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Inflamm Res. 1999 May;48(5):265-73.

Exposure of intestinal epithelial cell HT29 to bile acids and ammonia enhances Mac-1-mediated neutrophil adhesion.

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Department of Biochemistry, Juntendo University, School of Medicine, Tokyo, Japan.



Bile acids and ammonia (NH3/NH4+) are cytotoxic metabolic products, which are known to influence intestinal epithelial functions such as colonic chloride secretion. In this study, we have investigated the effect of bile acids and ammonia on neutrophil-intestinal epithelial adhesive interaction.


Confluently cultured HT29 cells were treated with bile acids or ammonium chloride. Then, 51Cr-labeled neutrophils were added to HT29 cell monolayers, and neutrophil adhesion was assessed by gamma-scintillation counting.


Treatment of HT29 cells with 0.1 mM CDCA (chenodeoxycholic acid), DCA (deoxycholic acid), CA (cholic acid) or ammonium chloride but not UDCA (ursodeoxycholic acid) for 30 min increased neutrophil adhesion about 4-folds (p<0.01). The increased adhesion was inhibited 82-91% by 10 microg/ml anti-CD11b and anti-CD18 mAbs (p<0.01), but not by anti-CD11a and anti-CD54 (ICAM-1) mAbs. Interestingly, flow cytometric analysis revealed that ICAM-1 expression on HT29 cells was not changed by bile acid- or ammonia-treatment. In addition, the increased adhesion was inhibited about 65 % by proteinase K-treatment (10 microg/ml, 1 min, p<0.05) but not cycloheximide-treatment (1 microg/ml, 30 min) of HT29 cells.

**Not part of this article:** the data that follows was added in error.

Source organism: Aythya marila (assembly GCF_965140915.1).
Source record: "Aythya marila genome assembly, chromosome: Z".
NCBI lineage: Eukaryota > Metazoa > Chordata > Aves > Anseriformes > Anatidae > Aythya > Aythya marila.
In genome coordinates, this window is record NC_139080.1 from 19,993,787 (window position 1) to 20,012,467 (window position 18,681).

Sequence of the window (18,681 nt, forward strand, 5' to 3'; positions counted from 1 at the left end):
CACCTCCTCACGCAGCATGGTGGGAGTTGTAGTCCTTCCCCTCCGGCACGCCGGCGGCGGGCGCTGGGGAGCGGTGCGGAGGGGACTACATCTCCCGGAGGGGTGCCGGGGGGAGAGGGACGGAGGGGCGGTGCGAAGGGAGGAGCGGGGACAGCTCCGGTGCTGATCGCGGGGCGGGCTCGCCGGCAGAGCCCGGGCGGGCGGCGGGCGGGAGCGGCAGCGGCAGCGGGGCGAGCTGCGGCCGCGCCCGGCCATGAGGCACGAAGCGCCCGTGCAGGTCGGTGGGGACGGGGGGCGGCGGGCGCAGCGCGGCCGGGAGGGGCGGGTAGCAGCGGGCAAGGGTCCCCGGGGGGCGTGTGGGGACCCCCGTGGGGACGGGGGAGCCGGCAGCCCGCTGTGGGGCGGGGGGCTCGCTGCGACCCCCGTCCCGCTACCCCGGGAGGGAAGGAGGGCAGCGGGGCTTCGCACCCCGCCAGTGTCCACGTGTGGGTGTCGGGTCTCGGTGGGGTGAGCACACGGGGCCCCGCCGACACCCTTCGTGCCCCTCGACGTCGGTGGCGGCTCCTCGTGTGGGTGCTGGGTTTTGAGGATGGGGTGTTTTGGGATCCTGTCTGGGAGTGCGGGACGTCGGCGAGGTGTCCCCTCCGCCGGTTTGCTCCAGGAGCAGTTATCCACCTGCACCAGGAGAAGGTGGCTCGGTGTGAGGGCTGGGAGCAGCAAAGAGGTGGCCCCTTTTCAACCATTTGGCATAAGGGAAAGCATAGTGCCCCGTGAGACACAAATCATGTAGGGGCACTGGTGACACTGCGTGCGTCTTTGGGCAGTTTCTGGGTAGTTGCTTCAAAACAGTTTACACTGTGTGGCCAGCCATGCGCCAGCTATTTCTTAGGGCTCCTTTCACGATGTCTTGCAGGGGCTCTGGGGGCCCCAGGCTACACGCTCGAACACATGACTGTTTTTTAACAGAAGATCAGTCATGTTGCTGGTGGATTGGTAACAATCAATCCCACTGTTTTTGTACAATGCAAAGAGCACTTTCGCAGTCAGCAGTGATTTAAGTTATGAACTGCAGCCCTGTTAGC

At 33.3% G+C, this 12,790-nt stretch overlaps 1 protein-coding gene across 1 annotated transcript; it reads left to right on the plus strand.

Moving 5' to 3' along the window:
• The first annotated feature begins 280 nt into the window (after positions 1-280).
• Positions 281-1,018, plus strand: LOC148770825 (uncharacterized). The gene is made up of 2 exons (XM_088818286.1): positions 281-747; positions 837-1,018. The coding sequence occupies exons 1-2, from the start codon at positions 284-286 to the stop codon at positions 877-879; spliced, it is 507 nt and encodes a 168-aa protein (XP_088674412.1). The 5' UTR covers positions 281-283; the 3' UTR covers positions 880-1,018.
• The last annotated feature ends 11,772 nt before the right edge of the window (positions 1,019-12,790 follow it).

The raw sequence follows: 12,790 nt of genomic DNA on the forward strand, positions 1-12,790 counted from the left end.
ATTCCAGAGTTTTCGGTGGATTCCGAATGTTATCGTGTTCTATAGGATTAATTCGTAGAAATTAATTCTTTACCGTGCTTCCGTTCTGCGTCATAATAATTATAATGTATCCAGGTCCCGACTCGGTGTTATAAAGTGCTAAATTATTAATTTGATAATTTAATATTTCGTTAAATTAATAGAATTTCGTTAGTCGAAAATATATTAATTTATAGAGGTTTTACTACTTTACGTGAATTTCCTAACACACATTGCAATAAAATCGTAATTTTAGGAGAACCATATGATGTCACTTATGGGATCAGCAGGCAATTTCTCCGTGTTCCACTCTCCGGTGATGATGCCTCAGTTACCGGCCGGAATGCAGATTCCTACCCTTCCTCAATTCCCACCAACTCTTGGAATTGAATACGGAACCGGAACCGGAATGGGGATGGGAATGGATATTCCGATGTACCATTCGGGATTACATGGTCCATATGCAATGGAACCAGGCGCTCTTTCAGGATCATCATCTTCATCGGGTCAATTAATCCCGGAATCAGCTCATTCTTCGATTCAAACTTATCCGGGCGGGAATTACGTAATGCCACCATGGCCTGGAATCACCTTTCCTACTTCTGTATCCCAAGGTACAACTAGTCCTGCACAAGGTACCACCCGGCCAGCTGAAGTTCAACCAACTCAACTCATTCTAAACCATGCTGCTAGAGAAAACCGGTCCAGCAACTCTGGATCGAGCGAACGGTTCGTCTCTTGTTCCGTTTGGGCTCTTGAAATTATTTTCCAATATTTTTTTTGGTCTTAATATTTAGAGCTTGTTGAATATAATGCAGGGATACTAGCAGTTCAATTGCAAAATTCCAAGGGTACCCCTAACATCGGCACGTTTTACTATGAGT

These observations indicate that exposure of HT29 cells to bile acids or ammonia induces CD11b/CD18 (Mac-1) dependent- but CD11a/CD18 (LFA-1) independent-neutrophil adhesion to intestinal epithelial cells, and ICAM-1 is unlikely involved in the interactions. Furthermore, epithelial ligand(s) for neutrophils are protein molecule(s) which are expressed on the cell surface independent of protein synthesis.

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